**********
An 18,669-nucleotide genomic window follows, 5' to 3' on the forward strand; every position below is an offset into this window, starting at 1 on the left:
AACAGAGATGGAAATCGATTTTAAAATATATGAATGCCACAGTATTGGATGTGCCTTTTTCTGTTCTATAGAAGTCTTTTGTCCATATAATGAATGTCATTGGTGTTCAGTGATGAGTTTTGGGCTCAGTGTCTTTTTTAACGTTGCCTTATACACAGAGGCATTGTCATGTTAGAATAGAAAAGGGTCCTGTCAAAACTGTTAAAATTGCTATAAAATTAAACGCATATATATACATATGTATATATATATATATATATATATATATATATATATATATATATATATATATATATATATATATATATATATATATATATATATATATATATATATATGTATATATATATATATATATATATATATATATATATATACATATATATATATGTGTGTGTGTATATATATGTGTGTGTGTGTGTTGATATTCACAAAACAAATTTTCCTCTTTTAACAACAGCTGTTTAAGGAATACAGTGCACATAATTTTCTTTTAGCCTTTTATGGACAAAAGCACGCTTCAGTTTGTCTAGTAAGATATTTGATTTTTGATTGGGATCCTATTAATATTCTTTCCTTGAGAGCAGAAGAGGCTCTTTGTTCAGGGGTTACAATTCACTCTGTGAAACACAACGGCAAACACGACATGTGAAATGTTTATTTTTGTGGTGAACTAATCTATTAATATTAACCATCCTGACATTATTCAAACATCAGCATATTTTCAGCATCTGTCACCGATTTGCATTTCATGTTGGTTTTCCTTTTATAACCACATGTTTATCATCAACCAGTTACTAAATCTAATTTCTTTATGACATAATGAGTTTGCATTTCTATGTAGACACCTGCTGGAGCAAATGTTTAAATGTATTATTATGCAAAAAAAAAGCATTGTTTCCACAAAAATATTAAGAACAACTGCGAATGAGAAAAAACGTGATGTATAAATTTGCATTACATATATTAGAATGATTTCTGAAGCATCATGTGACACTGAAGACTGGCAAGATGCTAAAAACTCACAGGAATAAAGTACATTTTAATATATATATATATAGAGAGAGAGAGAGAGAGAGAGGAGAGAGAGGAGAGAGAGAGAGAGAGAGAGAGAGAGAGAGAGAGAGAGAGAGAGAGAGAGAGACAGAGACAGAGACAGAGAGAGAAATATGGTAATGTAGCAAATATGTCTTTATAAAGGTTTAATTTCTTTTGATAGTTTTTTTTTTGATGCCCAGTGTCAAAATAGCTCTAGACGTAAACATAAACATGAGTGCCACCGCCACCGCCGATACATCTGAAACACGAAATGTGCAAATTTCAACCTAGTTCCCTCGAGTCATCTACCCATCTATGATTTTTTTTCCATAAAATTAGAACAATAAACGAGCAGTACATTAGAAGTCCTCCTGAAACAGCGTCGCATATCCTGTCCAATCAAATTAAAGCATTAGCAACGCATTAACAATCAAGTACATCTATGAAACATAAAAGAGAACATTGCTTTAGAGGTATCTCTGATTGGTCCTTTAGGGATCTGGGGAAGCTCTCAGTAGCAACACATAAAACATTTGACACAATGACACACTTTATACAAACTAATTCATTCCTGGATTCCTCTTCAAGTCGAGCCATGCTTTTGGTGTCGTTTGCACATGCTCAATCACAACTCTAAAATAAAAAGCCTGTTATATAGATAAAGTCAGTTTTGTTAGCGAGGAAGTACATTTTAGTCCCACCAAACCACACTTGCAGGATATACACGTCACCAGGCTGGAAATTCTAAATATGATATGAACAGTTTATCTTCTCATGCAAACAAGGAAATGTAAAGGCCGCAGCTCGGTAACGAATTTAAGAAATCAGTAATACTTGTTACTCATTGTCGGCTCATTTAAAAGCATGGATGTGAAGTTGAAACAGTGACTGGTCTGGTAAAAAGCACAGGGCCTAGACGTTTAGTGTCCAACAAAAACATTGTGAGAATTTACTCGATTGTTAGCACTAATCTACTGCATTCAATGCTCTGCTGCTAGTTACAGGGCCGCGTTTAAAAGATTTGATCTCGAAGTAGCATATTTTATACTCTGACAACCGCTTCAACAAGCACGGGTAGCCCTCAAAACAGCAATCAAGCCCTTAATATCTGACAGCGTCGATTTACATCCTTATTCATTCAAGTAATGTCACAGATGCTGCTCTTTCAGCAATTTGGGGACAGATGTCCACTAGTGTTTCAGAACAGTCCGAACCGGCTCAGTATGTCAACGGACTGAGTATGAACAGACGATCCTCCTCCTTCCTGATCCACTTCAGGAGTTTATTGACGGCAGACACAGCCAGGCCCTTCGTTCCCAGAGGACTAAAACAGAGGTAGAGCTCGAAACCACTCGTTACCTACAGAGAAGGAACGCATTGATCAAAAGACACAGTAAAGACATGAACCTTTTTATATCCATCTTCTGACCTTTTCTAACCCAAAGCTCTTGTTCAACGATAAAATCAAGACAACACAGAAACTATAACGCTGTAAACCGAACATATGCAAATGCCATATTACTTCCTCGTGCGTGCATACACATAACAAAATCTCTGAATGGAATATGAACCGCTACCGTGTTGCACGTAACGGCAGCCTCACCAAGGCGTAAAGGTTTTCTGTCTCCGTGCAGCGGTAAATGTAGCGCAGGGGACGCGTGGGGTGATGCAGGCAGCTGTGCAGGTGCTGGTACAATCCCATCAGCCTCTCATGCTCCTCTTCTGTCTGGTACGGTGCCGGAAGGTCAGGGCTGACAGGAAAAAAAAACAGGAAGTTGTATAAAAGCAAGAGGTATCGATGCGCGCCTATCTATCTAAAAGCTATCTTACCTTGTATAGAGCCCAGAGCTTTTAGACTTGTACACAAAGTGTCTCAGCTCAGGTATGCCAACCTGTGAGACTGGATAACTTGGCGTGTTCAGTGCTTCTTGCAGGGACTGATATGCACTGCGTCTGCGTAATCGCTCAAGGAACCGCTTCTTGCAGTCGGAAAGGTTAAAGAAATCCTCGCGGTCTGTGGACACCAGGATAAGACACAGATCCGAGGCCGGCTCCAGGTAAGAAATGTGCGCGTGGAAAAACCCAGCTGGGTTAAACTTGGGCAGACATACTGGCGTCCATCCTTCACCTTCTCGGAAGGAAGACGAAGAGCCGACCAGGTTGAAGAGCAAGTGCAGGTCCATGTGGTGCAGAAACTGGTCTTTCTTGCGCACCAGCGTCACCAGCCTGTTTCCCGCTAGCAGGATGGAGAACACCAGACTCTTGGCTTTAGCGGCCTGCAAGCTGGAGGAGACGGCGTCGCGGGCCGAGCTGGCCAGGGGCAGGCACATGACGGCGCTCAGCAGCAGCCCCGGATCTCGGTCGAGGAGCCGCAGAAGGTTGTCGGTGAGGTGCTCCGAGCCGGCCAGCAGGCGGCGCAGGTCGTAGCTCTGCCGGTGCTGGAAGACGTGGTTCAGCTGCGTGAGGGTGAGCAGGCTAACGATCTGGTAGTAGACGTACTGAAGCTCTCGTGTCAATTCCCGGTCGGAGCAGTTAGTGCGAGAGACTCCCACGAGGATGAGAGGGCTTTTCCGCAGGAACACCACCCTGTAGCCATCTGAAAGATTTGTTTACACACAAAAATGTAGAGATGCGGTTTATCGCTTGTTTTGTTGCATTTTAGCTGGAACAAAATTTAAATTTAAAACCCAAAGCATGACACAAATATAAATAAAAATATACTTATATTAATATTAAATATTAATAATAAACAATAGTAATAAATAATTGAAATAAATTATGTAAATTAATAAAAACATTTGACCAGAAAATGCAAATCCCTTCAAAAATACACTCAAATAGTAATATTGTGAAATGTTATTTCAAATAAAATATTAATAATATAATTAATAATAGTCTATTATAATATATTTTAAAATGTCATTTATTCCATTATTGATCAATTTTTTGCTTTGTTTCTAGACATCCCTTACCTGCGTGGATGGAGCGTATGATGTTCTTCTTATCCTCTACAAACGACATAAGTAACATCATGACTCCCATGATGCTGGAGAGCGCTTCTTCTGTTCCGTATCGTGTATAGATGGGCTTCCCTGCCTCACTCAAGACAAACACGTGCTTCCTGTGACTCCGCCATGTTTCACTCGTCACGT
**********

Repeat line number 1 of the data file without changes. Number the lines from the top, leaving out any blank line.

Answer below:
An 18,669-nucleotide genomic window follows, 5' to 3' on the forward strand; every position below is an offset into this window, starting at 1 on the left: